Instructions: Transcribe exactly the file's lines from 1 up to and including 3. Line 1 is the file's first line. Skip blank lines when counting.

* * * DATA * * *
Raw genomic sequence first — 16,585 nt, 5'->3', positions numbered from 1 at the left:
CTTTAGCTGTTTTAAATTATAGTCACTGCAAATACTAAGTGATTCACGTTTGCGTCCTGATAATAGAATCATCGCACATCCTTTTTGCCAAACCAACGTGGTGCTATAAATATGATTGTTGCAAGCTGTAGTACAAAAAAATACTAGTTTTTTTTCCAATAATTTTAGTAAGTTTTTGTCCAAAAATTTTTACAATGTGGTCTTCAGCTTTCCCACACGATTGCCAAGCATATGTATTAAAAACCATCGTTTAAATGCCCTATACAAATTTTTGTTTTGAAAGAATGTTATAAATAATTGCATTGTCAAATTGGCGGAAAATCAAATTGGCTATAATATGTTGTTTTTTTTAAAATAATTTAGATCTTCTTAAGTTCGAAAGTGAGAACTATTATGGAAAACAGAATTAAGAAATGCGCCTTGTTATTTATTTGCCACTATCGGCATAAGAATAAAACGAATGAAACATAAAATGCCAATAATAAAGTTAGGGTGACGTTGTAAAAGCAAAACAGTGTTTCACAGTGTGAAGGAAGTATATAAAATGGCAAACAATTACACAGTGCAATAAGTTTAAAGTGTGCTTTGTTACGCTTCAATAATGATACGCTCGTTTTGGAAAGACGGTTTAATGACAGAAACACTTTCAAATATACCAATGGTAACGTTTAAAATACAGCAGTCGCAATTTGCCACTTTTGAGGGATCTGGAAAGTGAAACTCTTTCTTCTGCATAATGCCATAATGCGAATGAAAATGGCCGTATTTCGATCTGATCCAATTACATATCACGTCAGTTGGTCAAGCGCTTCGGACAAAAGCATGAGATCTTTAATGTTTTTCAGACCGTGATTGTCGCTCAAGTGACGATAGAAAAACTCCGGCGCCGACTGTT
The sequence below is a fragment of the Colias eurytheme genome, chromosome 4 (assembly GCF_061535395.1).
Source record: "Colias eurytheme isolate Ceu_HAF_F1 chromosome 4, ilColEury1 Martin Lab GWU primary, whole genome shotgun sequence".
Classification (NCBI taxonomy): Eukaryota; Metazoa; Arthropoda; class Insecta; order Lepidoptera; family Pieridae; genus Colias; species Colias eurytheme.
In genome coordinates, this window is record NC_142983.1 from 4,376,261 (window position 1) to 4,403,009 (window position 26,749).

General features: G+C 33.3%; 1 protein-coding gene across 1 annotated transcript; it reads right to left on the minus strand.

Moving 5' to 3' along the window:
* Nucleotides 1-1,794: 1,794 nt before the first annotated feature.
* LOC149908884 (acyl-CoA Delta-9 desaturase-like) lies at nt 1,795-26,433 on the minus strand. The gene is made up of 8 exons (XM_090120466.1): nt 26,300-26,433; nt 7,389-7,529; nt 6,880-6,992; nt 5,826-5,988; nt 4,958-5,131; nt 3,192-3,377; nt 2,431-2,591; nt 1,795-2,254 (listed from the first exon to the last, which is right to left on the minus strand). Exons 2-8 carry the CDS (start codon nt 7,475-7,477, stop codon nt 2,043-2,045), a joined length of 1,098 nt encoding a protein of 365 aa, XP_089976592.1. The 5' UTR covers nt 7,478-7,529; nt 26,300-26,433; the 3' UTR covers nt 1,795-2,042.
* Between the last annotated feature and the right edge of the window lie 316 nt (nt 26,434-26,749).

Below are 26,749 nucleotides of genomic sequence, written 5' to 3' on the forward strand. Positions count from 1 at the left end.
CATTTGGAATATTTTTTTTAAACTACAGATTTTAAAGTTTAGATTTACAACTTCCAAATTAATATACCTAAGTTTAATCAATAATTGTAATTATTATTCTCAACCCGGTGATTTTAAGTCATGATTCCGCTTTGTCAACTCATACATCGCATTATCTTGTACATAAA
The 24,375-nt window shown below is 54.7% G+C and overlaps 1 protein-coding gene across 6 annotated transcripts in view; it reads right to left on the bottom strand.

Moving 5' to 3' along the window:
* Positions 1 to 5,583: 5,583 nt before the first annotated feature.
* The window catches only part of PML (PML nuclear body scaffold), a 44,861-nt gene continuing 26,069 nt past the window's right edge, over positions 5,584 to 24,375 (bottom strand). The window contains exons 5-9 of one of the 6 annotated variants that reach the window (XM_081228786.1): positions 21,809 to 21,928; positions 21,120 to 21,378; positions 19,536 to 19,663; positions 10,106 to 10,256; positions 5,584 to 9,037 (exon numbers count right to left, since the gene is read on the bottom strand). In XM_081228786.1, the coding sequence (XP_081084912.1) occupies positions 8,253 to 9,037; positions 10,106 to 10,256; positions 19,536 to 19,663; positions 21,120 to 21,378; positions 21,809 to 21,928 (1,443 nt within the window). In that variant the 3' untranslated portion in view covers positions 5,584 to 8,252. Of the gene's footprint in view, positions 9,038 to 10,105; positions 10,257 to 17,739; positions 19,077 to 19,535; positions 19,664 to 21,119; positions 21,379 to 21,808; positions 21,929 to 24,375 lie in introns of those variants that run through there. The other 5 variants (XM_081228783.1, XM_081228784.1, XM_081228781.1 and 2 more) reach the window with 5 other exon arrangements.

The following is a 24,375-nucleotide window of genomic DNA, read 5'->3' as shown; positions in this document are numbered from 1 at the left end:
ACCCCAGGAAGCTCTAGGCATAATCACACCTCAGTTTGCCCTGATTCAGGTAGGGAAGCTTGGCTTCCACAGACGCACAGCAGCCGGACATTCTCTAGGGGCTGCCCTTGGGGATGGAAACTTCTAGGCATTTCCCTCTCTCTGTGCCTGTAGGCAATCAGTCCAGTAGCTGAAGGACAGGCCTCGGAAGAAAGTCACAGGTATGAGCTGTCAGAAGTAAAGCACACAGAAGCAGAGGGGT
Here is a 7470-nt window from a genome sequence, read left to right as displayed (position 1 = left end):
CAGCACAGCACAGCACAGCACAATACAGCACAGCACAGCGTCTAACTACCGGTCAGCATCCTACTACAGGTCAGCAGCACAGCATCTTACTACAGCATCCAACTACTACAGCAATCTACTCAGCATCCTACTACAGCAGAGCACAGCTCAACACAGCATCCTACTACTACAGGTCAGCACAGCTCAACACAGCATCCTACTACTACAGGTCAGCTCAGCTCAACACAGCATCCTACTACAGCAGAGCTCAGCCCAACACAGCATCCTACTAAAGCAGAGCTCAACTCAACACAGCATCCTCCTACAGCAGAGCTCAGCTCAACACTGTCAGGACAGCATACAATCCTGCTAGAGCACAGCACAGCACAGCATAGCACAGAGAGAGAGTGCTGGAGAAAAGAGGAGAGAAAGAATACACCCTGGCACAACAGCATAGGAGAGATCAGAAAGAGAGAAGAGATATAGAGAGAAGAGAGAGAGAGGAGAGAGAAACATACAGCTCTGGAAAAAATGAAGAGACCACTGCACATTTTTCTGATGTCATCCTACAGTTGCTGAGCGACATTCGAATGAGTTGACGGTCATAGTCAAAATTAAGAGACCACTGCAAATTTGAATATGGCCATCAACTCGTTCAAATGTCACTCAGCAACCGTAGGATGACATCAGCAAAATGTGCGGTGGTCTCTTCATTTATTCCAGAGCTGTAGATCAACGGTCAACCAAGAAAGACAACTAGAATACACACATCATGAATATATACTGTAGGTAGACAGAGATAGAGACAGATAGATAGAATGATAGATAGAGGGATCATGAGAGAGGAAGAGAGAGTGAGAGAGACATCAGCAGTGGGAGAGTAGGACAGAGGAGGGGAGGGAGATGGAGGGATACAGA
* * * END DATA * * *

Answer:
Raw genomic sequence first — 16,585 nt, 5'->3', positions numbered from 1 at the left:
CTTTAGCTGTTTTAAATTATAGTCACTGCAAATACTAAGTGATTCACGTTTGCGTCCTGATAATAGAATCATCGCACATCCTTTTTGCCAAACCAACGTGGTGCTATAAATATGATTGTTGCAAGCTGTAGTACAAAAAAATACTAGTTTTTTTTCCAATAATTTTAGTAAGTTTTTGTCCAAAAATTTTTACAATGTGGTCTTCAGCTTTCCCACACGATTGCCAAGCATATGTATTAAAAACCATCGTTTAAATGCCCTATACAAATTTTTGTTTTGAAAGAATGTTATAAATAATTGCATTGTCAAATTGGCGGAAAATCAAATTGGCTATAATATGTTGTTTTTTTTAAAATAATTTAGATCTTCTTAAGTTCGAAAGTGAGAACTATTATGGAAAACAGAATTAAGAAATGCGCCTTGTTATTTATTTGCCACTATCGGCATAAGAATAAAACGAATGAAACATAAAATGCCAATAATAAAGTTAGGGTGACGTTGTAAAAGCAAAACAGTGTTTCACAGTGTGAAGGAAGTATATAAAATGGCAAACAATTACACAGTGCAATAAGTTTAAAGTGTGCTTTGTTACGCTTCAATAATGATACGCTCGTTTTGGAAAGACGGTTTAATGACAGAAACACTTTCAAATATACCAATGGTAACGTTTAAAATACAGCAGTCGCAATTTGCCACTTTTGAGGGATCTGGAAAGTGAAACTCTTTCTTCTGCATAATGCCATAATGCGAATGAAAATGGCCGTATTTCGATCTGATCCAATTACATATCACGTCAGTTGGTCAAGCGCTTCGGACAAAAGCATGAGATCTTTAATGTTTTTCAGACCGTGATTGTCGCTCAAGTGACGATAGAAAAACTCCGGCGCCGACTGTT
The sequence below is a fragment of the Colias eurytheme genome, chromosome 4 (assembly GCF_061535395.1).